Driving Hazards to Avoid This Fall

Driving hazards know no sleep! Snow and ice are often thought of as treacherous driving conditions, but that doesn’t mean other seasons won’t bring potential safety hazards. The Pacific Northwest has famously unpredictable and ever-changing weather. 

This Fall, be prepared for driving wet leaves, fog, darkness, around wild animals, and other autumn safety hazards.

Leaves Can be Driving Hazards

Leaves accumulated on the road hide even the largest potholes and uneven roads can be big driving hazards. What you cannot see is always going to be riddled with driving hazards. When the leaves on the roadway become wet, they are extremely slippery, making driving conditions similar to driving on ice. Drive cautiously and slow down on roads with large amounts of leaves, especially in wet weather or on turns. Remove any leaves from your windshield to avoid the risk of them getting stuck under your windshield wipers. This is also a good time to check the overall condition of your wiper blades and replace worn-down blades.

Allow extra distance between you and the car in front of you should you need to stop suddenly. Wet conditions compromise your traction and could lead to collisions if you’re following too closely.

Keep your eyes peeled if you see large piles of leaves near the roadway in residential areas or near schools; leaf piles attract playing kids running and jumping into. You should never drive through a leaf pile; there could be children playing inside or it could be covering something hazardous to your car like a fire hydrant or electrical box.

Fog Can Cause Driving Hazards

In foggy situations, set your headlights to low. High beams aim the light higher around you and reflect the light back to you, further impairing vision. Low beam headlights aim the light downward onto the roadway to improve visibility. Always allow extra stopping distance between you and the car in front of you when driving in foggy conditions.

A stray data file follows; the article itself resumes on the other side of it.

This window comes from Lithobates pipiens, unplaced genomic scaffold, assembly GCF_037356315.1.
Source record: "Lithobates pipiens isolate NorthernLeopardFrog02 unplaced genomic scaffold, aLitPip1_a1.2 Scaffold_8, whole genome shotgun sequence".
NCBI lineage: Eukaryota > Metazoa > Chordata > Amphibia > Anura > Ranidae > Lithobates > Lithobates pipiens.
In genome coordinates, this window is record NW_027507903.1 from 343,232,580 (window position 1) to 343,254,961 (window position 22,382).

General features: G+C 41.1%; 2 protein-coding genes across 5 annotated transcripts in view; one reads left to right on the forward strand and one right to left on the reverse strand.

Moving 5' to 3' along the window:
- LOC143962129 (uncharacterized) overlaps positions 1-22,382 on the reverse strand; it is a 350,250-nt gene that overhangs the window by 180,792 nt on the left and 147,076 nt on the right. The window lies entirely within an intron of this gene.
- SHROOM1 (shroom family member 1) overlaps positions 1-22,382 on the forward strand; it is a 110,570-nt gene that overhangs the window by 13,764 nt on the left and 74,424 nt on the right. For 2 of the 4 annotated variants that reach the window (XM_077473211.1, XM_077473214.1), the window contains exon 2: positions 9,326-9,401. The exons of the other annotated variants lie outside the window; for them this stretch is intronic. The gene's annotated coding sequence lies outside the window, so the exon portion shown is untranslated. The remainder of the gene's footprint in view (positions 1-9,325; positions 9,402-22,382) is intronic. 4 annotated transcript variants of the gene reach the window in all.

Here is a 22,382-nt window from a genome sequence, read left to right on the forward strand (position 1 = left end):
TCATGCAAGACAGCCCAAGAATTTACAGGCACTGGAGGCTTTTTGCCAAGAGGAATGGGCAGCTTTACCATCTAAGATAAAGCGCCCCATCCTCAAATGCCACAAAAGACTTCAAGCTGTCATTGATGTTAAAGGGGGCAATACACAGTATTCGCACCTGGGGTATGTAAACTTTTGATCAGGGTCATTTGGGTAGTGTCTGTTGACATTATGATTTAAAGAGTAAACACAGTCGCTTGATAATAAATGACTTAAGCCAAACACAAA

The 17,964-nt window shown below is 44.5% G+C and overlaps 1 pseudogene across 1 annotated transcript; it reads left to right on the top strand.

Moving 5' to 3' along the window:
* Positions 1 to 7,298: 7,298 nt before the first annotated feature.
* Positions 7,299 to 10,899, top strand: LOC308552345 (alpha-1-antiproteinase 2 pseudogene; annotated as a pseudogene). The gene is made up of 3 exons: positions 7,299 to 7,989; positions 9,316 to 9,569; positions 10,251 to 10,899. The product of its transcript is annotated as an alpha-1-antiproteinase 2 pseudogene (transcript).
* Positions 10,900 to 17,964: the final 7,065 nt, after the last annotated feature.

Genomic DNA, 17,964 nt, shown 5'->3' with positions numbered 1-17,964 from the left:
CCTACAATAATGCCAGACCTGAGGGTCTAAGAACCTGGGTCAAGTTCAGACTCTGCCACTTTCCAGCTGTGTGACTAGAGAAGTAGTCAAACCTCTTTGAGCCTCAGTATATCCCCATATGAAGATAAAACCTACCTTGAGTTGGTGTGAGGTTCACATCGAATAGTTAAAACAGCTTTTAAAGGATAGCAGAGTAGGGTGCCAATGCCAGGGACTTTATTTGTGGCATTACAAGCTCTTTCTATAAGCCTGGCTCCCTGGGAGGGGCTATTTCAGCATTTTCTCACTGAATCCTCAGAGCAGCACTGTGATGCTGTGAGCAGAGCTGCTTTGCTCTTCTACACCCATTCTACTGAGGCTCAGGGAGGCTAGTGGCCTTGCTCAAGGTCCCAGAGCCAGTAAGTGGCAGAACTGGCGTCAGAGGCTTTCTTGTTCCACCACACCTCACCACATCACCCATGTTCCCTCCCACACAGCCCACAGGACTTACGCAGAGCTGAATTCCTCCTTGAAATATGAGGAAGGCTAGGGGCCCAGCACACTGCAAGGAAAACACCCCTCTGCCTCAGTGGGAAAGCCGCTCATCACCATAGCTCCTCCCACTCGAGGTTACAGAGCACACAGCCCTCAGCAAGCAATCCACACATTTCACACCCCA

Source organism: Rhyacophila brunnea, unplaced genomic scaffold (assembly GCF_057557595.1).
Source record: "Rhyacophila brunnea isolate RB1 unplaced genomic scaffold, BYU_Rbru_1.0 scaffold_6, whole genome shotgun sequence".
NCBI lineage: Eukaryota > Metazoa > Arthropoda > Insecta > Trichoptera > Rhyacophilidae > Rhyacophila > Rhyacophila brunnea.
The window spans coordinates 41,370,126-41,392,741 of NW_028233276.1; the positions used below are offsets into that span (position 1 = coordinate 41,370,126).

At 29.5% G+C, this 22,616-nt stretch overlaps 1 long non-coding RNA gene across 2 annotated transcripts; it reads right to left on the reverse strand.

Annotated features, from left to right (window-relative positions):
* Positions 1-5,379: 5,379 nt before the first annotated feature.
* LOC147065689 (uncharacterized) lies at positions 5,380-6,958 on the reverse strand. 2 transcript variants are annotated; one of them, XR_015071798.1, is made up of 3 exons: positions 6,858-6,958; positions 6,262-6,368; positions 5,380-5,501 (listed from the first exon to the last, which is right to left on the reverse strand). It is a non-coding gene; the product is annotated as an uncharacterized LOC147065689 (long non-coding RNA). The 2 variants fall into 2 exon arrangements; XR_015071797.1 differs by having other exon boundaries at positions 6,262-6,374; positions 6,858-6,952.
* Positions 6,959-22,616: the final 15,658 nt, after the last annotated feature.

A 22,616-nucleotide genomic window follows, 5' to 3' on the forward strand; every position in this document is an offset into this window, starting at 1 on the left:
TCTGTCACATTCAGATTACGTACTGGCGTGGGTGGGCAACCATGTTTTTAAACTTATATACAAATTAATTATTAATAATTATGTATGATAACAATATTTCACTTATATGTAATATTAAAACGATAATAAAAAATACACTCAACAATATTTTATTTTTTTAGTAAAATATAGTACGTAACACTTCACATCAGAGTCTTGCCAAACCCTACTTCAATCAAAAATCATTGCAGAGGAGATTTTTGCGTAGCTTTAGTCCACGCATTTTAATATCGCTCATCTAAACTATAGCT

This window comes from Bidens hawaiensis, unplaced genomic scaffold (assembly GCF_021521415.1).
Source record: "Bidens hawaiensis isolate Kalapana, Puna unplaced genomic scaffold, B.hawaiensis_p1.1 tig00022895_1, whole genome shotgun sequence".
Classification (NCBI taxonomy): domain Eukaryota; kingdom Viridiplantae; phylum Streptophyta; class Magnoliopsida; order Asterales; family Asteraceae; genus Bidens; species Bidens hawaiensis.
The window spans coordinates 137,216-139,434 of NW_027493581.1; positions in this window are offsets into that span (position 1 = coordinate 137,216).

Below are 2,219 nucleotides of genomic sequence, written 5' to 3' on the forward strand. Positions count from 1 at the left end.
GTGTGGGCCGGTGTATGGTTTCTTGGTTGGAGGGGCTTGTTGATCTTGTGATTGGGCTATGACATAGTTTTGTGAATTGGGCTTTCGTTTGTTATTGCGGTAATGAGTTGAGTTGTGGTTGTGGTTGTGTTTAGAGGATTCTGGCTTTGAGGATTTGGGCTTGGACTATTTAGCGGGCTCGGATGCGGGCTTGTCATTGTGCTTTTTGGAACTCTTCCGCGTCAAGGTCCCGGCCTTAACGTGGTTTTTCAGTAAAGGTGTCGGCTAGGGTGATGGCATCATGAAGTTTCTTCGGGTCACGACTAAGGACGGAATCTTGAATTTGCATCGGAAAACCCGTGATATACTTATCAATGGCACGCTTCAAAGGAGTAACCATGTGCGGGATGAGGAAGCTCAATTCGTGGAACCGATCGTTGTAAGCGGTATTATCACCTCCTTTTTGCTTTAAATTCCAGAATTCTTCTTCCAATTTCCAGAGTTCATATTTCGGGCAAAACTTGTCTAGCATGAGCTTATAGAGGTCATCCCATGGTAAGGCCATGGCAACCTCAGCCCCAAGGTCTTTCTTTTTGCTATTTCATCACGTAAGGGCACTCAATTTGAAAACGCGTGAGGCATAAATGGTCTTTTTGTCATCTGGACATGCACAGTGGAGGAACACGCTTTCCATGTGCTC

Heavy Rain & Standing Water Can Cause Driving Hazards

Avoid using cruise control, even adaptive cruise control, in heavy downpours or standing water to increase your safety and avoid driving hazards. The car’s sensors are often affected by moisture and you may not have the same traction as you would without cruise control, leading to hydroplaning. 

If you encounter standing water, only cross when the water is extremely shallow. Even an inch and a half of water can cause you to lose control of your car at any speed, so enter water at 3-4 mph. Never attempt to drive through water you could not cross on foot or deeper than 6 inches; it doesn’t take much to flood your exhaust or to make the car float. 

Darkness Can Cause Driving Hazards

From late September to mid-March, the nights are longer than the days, so chances are you’ll be driving in the dark much more often. Keep your headlights clean and clear of debris, if they seem to be dim or misaligned, see a professional mechanic.

Colder Weather

Fall weather can also bring ice and black ice, especially being in a wet area of the country. Roads can ice overnight, remember that if you see ice or frost on your windshield or rooftops, there is likely ice and frost on the road. Pay special attention also to overpasses and bridges as these are areas that frost over first and are rife with black ice.

Check your tire pressure often. Changes in temperature cause the air in tires to expand or contract, and cold weather often leads to low tire pressure which hurt’s your car’s handling ability. Low tire pressure decreases the grip and responsiveness tires need to avoid accidents. This is also a good time to check the overall condition of your tires, good tire pressure won’t be enough to keep you safe, your tires need to have tread to make sure there is enough traction on wet roads.


Don’t put away those sunglasses! Even with summer gone, you might find a need for shades during autumn sunrises and sunsets which often causes glare. Keep your windshield clean both inside and outside to keep visibility high.

Wild Animals

Fall is an active breeding time for deer, so they’re a common sight in autumn, if you see a deer on the road, lower your speed and keep an eye out for others because deer often travel in groups. 

There are many things during Fall that risk your safety on the road, but to keep a long story short; lower your speed and stay distraction-free while on the road this Fall and as always, never use drugs or alcohol before or while driving.  Stay safe out there and visit us if you need a car safety check!